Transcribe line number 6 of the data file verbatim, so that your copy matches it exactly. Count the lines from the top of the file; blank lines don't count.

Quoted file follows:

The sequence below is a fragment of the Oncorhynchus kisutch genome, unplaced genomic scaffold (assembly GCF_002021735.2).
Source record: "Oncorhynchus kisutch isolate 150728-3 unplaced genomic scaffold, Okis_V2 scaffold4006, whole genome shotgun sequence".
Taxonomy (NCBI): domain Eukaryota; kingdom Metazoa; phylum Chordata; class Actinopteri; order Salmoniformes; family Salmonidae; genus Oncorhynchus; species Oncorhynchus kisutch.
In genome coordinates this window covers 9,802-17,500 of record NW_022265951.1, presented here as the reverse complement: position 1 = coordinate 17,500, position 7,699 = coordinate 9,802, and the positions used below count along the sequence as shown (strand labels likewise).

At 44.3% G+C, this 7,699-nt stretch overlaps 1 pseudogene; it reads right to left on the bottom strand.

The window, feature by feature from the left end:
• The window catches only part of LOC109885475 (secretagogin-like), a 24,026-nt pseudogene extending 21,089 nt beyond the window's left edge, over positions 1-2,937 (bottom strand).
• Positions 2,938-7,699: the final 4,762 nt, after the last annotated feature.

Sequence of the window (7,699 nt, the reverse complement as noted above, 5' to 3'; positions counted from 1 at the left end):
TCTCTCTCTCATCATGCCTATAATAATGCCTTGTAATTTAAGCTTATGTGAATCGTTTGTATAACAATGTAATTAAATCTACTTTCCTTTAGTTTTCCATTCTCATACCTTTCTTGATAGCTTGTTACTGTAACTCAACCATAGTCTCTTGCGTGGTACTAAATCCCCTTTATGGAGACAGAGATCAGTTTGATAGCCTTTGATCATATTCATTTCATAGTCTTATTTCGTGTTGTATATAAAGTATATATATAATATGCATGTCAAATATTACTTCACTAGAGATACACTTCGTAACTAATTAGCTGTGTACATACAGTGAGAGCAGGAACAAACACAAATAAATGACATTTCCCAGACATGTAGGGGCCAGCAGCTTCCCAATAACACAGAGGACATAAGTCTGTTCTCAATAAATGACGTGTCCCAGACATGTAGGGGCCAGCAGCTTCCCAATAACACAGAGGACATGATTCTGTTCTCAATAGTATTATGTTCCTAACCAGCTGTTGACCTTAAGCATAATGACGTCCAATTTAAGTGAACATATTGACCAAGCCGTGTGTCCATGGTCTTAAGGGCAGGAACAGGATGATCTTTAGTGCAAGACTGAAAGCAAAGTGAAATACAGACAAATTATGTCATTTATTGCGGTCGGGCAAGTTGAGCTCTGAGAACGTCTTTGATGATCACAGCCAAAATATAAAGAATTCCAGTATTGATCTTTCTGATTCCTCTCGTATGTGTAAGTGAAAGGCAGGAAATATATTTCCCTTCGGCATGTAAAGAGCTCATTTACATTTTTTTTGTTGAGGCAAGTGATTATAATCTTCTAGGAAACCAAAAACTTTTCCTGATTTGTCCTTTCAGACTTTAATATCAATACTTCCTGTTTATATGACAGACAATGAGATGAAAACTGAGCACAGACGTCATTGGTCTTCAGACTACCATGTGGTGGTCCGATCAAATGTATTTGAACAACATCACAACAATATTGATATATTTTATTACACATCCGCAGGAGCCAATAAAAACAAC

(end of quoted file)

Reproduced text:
The window, feature by feature from the left end: